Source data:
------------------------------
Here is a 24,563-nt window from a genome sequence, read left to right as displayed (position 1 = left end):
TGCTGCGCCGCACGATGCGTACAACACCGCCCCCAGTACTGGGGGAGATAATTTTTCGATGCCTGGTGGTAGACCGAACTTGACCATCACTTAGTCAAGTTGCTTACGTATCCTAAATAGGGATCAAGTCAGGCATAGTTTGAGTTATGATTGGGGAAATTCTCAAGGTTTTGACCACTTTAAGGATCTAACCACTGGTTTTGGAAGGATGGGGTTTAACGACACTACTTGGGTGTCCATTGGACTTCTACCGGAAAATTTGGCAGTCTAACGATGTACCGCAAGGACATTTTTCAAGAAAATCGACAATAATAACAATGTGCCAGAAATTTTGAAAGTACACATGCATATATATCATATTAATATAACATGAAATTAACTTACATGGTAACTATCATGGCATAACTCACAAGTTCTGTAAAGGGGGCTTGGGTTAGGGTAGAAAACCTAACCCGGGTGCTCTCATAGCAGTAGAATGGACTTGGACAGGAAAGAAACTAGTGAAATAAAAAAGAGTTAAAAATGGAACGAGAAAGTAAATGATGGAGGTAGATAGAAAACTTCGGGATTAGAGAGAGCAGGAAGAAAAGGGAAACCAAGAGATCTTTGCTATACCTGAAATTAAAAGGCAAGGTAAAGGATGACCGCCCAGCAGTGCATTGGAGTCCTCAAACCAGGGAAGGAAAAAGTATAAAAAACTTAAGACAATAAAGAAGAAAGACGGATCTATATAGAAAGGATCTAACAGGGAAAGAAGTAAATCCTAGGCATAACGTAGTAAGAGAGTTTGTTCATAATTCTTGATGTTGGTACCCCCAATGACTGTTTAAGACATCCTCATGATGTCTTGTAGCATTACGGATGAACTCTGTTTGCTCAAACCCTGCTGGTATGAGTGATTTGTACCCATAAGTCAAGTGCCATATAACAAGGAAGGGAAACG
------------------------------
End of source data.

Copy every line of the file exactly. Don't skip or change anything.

Here is a 24,563-nt window from a genome sequence, read left to right as displayed (position 1 = left end):
TGCTGCGCCGCACGATGCGTACAACACCGCCCCCAGTACTGGGGGAGATAATTTTTCGATGCCTGGTGGTAGACCGAACTTGACCATCACTTAGTCAAGTTGCTTACGTATCCTAAATAGGGATCAAGTCAGGCATAGTTTGAGTTATGATTGGGGAAATTCTCAAGGTTTTGACCACTTTAAGGATCTAACCACTGGTTTTGGAAGGATGGGGTTTAACGACACTACTTGGGTGTCCATTGGACTTCTACCGGAAAATTTGGCAGTCTAACGATGTACCGCAAGGACATTTTTCAAGAAAATCGACAATAATAACAATGTGCCAGAAATTTTGAAAGTACACATGCATATATATCATATTAATATAACATGAAATTAACTTACATGGTAACTATCATGGCATAACTCACAAGTTCTGTAAAGGGGGCTTGGGTTAGGGTAGAAAACCTAACCCGGGTGCTCTCATAGCAGTAGAATGGACTTGGACAGGAAAGAAACTAGTGAAATAAAAAAGAGTTAAAAATGGAACGAGAAAGTAAATGATGGAGGTAGATAGAAAACTTCGGGATTAGAGAGAGCAGGAAGAAAAGGGAAACCAAGAGATCTTTGCTATACCTGAAATTAAAAGGCAAGGTAAAGGATGACCGCCCAGCAGTGCATTGGAGTCCTCAAACCAGGGAAGGAAAAAGTATAAAAAACTTAAGACAATAAAGAAGAAAGACGGATCTATATAGAAAGGATCTAACAGGGAAAGAAGTAAATCCTAGGCATAACGTAGTAAGAGAGTTTGTTCATAATTCTTGATGTTGGTACCCCCAATGACTGTTTAAGACATCCTCATGATGTCTTGTAGCATTACGGATGAACTCTGTTTGCTCAAACCCTGCTGGTATGAGTGATTTGTACCCATAAGTCAAGTGCCATATAACAAGGAAGGGAAACG